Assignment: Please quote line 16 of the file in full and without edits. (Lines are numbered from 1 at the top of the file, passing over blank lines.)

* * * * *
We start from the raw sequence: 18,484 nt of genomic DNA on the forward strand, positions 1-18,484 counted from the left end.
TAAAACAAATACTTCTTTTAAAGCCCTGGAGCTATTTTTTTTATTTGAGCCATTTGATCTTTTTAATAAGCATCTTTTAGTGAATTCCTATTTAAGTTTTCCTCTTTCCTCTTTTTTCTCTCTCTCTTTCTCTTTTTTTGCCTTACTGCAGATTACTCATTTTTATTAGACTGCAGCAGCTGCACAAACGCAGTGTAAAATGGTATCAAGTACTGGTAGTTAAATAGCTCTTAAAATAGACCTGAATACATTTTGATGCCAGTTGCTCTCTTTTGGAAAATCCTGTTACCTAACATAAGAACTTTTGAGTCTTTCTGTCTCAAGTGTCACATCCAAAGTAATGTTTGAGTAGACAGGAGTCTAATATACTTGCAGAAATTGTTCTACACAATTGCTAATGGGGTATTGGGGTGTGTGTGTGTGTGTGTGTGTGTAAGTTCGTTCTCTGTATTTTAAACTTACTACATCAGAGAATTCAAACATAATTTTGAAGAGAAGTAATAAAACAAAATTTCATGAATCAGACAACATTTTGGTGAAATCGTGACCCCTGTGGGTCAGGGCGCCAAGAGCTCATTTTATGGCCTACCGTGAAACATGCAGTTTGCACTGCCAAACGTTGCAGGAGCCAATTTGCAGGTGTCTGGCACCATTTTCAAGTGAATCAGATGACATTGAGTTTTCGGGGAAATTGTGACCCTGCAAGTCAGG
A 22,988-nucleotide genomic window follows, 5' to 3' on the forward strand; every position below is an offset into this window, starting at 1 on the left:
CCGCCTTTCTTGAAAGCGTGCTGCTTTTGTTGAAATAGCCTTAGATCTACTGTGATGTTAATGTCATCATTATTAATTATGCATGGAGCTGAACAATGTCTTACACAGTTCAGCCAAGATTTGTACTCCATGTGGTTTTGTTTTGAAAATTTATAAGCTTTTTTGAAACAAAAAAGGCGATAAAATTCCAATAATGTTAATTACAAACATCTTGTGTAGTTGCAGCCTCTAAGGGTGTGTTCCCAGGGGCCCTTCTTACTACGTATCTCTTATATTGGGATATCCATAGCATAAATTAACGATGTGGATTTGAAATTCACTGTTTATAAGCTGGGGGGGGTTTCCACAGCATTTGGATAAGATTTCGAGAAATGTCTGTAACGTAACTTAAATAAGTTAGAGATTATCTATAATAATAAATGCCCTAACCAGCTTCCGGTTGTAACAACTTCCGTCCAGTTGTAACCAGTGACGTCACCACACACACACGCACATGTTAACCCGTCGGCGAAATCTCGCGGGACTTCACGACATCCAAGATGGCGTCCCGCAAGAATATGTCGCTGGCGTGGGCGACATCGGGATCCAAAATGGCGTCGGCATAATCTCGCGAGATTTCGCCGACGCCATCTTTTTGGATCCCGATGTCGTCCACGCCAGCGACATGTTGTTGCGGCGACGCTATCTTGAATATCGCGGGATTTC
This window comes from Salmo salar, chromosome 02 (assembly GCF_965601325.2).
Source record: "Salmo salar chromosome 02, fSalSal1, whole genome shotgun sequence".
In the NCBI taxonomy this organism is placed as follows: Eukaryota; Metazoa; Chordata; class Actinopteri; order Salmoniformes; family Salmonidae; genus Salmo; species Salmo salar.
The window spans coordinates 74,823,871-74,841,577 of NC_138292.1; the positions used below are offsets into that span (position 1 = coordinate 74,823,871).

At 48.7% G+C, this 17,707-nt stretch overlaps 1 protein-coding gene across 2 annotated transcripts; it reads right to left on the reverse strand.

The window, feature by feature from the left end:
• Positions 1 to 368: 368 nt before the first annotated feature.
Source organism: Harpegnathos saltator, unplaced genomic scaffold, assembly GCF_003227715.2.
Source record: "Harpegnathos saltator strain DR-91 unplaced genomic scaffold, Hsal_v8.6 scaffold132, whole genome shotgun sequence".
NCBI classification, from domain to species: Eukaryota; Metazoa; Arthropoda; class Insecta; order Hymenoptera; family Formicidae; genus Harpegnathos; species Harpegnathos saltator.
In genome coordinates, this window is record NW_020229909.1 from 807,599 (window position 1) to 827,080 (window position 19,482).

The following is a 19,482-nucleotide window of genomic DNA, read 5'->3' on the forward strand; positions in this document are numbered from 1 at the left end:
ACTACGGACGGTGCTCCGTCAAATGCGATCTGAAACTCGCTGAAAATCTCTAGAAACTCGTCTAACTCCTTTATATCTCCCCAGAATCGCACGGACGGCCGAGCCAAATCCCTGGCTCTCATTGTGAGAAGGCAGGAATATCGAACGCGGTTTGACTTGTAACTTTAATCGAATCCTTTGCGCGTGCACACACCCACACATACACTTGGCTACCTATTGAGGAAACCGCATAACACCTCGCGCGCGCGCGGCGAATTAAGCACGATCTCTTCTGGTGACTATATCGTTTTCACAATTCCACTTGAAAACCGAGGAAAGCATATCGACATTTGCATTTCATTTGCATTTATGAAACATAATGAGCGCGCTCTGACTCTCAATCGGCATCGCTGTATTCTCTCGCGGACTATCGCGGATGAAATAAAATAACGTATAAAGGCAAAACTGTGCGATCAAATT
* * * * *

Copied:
The following is a 19,482-nucleotide window of genomic DNA, read 5'->3' on the forward strand; positions in this document are numbered from 1 at the left end: